Tuesday, September 13

The Wise Man's Fear: Book Review

by Patrick Rothfuss

Warning: Moment below contains swearing.
Moment Divine: ". . .the others were beginning to count on me for the evening's entertainment. Hoping to put an end to the trend, I'd put a lot of thought into what story I was going to tell tonight.

"Once upon a time," I began. "There was a little boy born in a a little town. He was perfect, or so his mother thought. But on thing was different about him. He had a gold screw in his belly button. Just the head of it peeping out.

"Now his mother was simply glad he had all his fingers and toes to count with. But as the boy grew up he realized not everyone had screws in their belly buttons, let alone gold ones. He asked his mother what it was for, but she didn't know. Next he asked his father, but his father didn't know. He asked his grandparents, but they didn't know either.

"That settled it for a while, but it kept nagging at him. Finally, when he was old enough, he packed a bag and set out, hoping he could find someone who knew the truth of it.

"He went from place to place, asking everyone who claimed to know something about anything. He asked midwives and physickers, but they couldn't make heads or tails of it. The boy asked arcanists, tinkers, and old hermits living in the woods, but no one had ever seen anything like it.

"He went to ask the Cealdim merchants, thinking if anyone would know about gold, it would be them. But the Cealdim merchants didn't know. He went to the arcanists at the University, thinking if anyone would know about screws and their workings, they would. But the arcanists didn't know. The boy followed the road over the Stormwal to ask the witch women of the Tahl, but none of them could give him an answer.

"Eventually he went to the King of Vint, the richest king in the world. But the king didn't know. He went the the Emperor of Atur, but even with all his power, the emperor didn't know. He went to each of the small kingdoms, one by one, but no one could tell him anything.

"Finally the boy went to the High King of Modeg, the wisest of all the kings in the world. The high king looked closely at the head of the golden screw peeping from the boy's belly button. Then the high king made a gesture, and his seneschal brought out a pillow of golden silk. One that pillow was a golden box. The high king took a golden key from around his neck, opened the box, and inside was a golden screwdriver.

"The high king took the screwdriver and motioned the boy to come closer. Trembling with excitement, the boy did. Then the high king took the golden screwdriver and put it in the boy's belly button."

I paused to take a long drink of water. I could feel my small audience leaning toward me. "Then the high king carefully turned the golden screw. Once: Nothing. Twice: Nothing. Then he turned it the third time, and the boy's ass fell off."

There was a moment of stunned silence.

"What?" Hespe asked incredulously.

"His ass fell off," I repeated with an absolutely straight face.

There was a long silence. Everyone's eyes were fixed on me. The fire snapped, sending a red ember floating upward.

"And then what happened?" Hespe finally asked.

"Nothing," I said. "That's it. The end."

"What?" she said again, more loudly. "What kind of story is that?"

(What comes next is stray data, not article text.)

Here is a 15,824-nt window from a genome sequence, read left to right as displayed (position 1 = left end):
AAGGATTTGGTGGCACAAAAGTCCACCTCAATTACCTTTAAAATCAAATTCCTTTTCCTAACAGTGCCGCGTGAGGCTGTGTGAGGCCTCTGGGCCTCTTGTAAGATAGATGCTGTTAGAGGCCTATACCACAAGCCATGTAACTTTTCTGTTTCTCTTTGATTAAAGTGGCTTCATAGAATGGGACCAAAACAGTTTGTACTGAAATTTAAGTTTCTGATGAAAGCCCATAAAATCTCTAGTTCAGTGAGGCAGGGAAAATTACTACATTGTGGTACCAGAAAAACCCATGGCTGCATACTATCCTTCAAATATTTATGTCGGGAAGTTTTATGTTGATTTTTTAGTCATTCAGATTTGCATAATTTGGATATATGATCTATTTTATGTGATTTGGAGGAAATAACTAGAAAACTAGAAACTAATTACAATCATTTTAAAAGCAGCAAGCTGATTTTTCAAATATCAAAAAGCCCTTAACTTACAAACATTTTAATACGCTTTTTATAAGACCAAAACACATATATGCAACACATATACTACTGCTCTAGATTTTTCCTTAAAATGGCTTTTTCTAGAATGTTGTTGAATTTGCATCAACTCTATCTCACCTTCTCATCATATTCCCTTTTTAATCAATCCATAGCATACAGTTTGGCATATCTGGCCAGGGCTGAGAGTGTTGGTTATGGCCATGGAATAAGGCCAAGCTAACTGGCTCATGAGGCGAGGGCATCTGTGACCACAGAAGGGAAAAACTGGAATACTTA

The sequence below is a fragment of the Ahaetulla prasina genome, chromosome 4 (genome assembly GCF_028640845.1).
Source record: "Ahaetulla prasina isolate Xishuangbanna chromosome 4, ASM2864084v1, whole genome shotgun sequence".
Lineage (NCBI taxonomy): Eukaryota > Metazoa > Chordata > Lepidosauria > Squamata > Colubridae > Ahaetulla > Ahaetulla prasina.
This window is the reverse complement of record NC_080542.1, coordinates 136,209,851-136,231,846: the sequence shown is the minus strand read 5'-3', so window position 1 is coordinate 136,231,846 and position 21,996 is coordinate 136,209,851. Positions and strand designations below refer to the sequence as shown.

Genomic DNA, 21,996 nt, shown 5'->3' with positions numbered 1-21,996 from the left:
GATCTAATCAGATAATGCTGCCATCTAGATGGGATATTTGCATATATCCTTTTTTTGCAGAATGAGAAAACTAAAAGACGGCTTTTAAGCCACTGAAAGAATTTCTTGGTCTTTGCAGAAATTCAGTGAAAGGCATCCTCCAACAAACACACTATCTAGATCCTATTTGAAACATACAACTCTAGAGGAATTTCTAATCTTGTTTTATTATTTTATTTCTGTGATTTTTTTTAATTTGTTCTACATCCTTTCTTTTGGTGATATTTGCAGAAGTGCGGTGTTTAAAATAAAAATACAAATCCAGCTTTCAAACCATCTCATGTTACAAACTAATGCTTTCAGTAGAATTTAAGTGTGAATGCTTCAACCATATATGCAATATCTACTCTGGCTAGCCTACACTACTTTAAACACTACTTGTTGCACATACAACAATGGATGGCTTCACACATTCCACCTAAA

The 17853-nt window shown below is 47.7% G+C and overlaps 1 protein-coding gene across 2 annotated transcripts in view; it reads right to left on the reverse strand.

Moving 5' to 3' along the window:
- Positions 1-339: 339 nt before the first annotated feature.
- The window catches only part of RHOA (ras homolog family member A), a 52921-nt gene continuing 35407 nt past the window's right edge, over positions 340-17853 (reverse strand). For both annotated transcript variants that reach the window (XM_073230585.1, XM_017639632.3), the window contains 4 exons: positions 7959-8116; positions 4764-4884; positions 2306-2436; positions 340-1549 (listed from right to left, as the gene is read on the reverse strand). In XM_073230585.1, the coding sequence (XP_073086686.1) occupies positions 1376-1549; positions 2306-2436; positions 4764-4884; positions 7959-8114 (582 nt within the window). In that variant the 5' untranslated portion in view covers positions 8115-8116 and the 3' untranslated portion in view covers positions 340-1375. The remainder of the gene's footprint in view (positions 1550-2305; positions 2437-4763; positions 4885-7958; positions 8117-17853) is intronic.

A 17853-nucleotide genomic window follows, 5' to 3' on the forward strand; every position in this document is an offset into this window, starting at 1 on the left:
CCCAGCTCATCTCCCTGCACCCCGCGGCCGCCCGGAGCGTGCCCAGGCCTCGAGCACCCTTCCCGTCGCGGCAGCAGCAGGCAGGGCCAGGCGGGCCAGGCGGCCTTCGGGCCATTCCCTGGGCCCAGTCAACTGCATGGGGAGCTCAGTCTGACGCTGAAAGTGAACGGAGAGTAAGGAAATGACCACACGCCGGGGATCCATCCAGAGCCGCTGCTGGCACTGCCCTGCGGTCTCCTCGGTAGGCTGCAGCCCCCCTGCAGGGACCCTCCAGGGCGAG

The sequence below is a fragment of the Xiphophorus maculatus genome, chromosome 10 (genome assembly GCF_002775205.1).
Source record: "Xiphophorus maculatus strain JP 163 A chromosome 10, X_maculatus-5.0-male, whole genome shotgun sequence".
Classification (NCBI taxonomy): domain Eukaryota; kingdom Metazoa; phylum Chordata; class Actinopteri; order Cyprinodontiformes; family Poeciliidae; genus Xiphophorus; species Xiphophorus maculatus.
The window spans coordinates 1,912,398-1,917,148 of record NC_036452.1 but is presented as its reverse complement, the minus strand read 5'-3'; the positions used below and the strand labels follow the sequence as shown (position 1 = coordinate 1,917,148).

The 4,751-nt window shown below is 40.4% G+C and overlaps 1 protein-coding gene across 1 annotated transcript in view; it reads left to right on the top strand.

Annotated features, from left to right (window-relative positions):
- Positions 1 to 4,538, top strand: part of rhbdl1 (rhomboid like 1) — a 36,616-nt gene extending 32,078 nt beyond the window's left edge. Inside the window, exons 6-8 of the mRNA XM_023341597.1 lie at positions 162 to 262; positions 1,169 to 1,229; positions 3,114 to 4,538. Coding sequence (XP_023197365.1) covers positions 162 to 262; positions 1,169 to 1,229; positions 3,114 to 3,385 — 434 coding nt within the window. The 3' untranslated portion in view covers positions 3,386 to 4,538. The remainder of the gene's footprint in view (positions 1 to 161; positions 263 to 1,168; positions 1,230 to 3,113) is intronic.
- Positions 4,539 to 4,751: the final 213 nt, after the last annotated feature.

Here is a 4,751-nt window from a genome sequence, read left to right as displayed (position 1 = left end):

I was about to respond when Tempi burst out laughing. And he kept laughing; great shaking laughs that left him breathless. Soon I began to laugh as well, partly at Tempi's display, and partly because I'd always considered it an oddly funny story myself.

Hespe's expression turned dangerous, as if she were the butt of the joke.

Dedan was the first to speak. "I don't understand. Why did . . .?" he trailed off.

"Did they get the boy's ass back on?" Hespe interjected.

I shrugged. "That's not part of the story."

Dedan gestured wildly, his expression frustrated. "What's the point of it?"

I put on an innocent face. "I thought we were just telling stories.

The big man scowled at me. "Sensible stories! Stories with endings. Not stories that just have a boy's ass . . ." He shook his head. "This is ridiculous. I'm going to sleep." He moved off to make his bed, Hespe staled off in her own direction.

I smiled, reasonably sure neither one of them would be troubling me for any more stories than I cared to tell."
Well, this book was just a bit unsatisfying.  I was left feeling that there would need to be at least twelve books in order to try to come to grasps with the enormity of stuff that is Kvothe's life.  If we have to wait a decade for each book to come out we might as well write this off.  I will be dead before it ever finishes.  Another part that left me dissatisfied was the sheer immensity of pages that covered sex.  I just felt like we were really going off tangent to the important parts of the story.  A huge chunk of this book I skipped or skimmed.  This was a let down.  Aside, from these two things it wasn't such a bad book.  There were some very awesome discussions between Kvothe and various people that were incredible.  I loved how they would describe and explain certain things.  I felt a better understanding for certain things in life after having read these parts.  My favorite parts of this book had more to do with Kvothe's sense of humor.  The whole thing about him losing his moral inhibitions was funny.

So, read this at your own discretion.  There are lots of tangents and moments of drag.  I for one won't be jumping to read the next book, which is sad because I rather like Kvothe.